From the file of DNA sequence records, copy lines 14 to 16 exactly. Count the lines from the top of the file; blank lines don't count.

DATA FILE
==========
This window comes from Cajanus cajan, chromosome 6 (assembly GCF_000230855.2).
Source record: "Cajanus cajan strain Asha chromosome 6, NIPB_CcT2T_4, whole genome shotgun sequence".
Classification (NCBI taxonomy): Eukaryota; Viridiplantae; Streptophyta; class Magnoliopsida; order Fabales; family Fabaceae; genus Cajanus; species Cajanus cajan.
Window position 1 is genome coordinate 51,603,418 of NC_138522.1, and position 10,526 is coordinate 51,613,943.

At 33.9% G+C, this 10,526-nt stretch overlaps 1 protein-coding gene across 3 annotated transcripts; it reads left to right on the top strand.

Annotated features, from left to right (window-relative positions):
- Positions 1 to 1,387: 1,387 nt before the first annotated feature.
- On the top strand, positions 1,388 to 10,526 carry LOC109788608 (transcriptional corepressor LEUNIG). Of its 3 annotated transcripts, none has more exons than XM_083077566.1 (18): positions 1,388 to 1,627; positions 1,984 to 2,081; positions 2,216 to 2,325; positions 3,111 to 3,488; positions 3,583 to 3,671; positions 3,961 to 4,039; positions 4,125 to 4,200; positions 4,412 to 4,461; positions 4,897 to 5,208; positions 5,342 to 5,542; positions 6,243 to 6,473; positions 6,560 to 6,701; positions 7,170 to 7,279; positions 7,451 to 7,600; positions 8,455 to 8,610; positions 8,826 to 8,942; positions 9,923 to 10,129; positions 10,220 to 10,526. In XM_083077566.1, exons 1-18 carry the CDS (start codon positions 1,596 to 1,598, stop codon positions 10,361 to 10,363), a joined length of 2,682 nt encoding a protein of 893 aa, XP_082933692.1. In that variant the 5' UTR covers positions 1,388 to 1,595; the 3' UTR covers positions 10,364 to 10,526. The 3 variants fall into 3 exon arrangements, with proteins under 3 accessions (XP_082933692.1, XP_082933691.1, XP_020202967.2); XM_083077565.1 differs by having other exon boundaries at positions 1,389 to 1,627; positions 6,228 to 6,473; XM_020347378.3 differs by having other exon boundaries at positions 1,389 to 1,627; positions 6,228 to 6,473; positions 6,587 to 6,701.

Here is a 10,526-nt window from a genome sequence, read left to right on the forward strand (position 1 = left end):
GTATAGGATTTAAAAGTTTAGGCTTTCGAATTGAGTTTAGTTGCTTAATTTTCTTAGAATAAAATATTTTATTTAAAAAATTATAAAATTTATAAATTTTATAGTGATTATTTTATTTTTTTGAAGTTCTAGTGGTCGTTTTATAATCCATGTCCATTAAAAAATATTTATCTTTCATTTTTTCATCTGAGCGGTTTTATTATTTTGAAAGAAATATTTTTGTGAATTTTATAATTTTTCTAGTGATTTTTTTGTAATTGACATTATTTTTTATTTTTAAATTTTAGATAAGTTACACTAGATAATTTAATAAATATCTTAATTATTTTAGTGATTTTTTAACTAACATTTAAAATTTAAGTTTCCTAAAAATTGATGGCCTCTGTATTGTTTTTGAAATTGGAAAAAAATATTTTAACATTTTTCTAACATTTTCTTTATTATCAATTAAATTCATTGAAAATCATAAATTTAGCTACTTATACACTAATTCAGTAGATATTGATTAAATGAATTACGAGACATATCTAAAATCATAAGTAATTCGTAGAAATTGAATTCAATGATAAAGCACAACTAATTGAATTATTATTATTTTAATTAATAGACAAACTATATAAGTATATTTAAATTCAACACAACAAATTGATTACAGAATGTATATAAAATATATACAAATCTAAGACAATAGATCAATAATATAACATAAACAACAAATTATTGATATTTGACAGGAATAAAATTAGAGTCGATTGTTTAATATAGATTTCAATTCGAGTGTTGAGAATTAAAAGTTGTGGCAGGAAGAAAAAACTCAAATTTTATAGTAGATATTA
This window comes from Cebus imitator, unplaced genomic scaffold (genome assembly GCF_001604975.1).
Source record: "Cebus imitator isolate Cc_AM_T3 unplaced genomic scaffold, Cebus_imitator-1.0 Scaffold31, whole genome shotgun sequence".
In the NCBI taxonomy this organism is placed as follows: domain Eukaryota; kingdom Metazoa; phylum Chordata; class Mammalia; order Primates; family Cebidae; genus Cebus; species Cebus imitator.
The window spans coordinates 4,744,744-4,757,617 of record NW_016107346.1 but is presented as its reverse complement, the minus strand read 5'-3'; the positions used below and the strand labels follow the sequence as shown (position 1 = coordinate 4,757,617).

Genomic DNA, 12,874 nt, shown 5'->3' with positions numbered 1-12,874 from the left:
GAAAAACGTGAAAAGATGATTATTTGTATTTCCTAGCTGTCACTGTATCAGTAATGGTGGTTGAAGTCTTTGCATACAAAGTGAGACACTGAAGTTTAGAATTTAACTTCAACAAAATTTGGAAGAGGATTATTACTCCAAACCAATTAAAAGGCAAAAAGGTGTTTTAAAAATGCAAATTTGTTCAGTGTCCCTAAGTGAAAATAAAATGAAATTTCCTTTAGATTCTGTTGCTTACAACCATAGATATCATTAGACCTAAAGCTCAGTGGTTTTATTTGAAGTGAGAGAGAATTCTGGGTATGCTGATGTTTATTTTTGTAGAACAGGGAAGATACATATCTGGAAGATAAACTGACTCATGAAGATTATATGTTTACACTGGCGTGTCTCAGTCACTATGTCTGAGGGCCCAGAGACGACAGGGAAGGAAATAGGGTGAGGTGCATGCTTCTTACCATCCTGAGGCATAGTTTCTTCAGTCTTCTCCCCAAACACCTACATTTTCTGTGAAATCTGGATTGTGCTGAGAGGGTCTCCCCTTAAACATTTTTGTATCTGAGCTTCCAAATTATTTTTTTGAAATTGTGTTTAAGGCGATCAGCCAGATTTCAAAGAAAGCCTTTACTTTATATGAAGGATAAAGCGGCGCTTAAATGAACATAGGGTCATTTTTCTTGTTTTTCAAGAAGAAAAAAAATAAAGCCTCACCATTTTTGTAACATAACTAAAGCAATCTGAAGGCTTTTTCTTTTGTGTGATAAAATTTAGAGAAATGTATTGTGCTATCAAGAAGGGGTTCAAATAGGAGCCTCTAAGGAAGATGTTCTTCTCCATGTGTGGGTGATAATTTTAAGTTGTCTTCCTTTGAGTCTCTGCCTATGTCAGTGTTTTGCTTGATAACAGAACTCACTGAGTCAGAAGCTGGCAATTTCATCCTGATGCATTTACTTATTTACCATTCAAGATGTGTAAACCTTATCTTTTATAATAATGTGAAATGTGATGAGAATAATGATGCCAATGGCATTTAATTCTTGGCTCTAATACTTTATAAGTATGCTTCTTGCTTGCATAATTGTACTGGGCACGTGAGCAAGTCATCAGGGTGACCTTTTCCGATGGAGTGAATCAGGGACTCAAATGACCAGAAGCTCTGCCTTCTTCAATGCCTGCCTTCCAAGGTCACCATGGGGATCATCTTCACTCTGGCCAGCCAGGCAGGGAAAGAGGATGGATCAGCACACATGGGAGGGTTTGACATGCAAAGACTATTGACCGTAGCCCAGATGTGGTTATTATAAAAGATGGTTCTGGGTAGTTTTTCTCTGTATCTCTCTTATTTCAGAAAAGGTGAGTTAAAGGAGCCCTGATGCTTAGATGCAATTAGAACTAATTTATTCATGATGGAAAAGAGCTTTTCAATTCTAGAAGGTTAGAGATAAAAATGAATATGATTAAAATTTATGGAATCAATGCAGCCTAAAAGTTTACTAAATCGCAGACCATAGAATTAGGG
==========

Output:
The window spans coordinates 4,744,744-4,757,617 of record NW_016107346.1 but is presented as its reverse complement, the minus strand read 5'-3'; the positions used below and the strand labels follow the sequence as shown (position 1 = coordinate 4,757,617).

Genomic DNA, 12,874 nt, shown 5'->3' with positions numbered 1-12,874 from the left:
GAAAAACGTGAAAAGATGATTATTTGTATTTCCTAGCTGTCACTGTATCAGTAATGGTGGTTGAAGTCTTTGCATACAAAGTGAGACACTGAAGTTTAGAATTTAACTTCAACAAAATTTGGAAGAGGATTATTACTCCAAACCAATTAAAAGGCAAAAAGGTGTTTTAAAAATGCAAATTTGTTCAGTGTCCCTAAGTGAAAATAAAATGAAATTTCCTTTAGATTCTGTTGCTTACAACCATAGATATCATTAGACCTAAAGCTCAGTGGTTTTATTTGAAGTGAGAGAGAATTCTGGGTATGCTGATGTTTATTTTTGTAGAACAGGGAAGATACATATCTGGAAGATAAACTGACTCATGAAGATTATATGTTTACACTGGCGTGTCTCAGTCACTATGTCTGAGGGCCCAGAGACGACAGGGAAGGAAATAGGGTGAGGTGCATGCTTCTTACCATCCTGAGGCATAGTTTCTTCAGTCTTCTCCCCAAACACCTACATTTTCTGTGAAATCTGGATTGTGCTGAGAGGGTCTCCCCTTAAACATTTTTGTATCTGAGCTTCCAAATTATTTTTTTGAAATTGTGTTTAAGGCGATCAGCCAGATTTCAAAGAAAGCCTTTACTTTATATGAAGGATAAAGCGGCGCTTAAATGAACATAGGGTCATTTTTCTTGTTTTTCAAGAAGAAAAAAAATAAAGCCTCACCATTTTTGTAACATAACTAAAGCAATCTGAAGGCTTTTTCTTTTGTGTGATAAAATTTAGAGAAATGTATTGTGCTATCAAGAAGGGGTTCAAATAGGAGCCTCTAAGGAAGATGTTCTTCTCCATGTGTGGGTGATAATTTTAAGTTGTCTTCCTTTGAGTCTCTGCCTATGTCAGTGTTTTGCTTGATAACAGAACTCACTGAGTCAGAAGCTGGCAATTTCATCCTGATGCATTTACTTATTTACCATTCAAGATGTGTAAACCTTATCTTTTATAATAATGTGAAATGTGATGAGAATAATGATGCCAATGGCATTTAATTCTTGGCTCTAATACTTTATAAGTATGCTTCTTGCTTGCATAATTGTACTGGGCACGTGAGCAAGTCATCAGGGTGACCTTTTCCGATGGAGTGAATCAGGGACTCAAATGACCAGAAGCTCTGCCTTCTTCAATGCCTGCCTTCCAAGGTCACCATGGGGATCATCTTCACTCTGGCCAGCCAGGCAGGGAAAGAGGATGGATCAGCACACATGGGAGGGTTTGACATGCAAAGACTATTGACCGTAGCCCAGATGTGGTTATTATAAAAGATGGTTCTGGGTAGTTTTTCTCTGTATCTCTCTTATTTCAGAAAAGGTGAGTTAAAGGAGCCCTGATGCTTAGATGCAATTAGAACTAATTTATTCATGATGGAAAAGAGCTTTTCAATTCTAGAAGGTTAGAGATAAAAATGAATATGATTAAAATTTATGGAATCAATGCAGCCTAAAAGTTTACTAAATCGCAGACCATAGAATTAGGG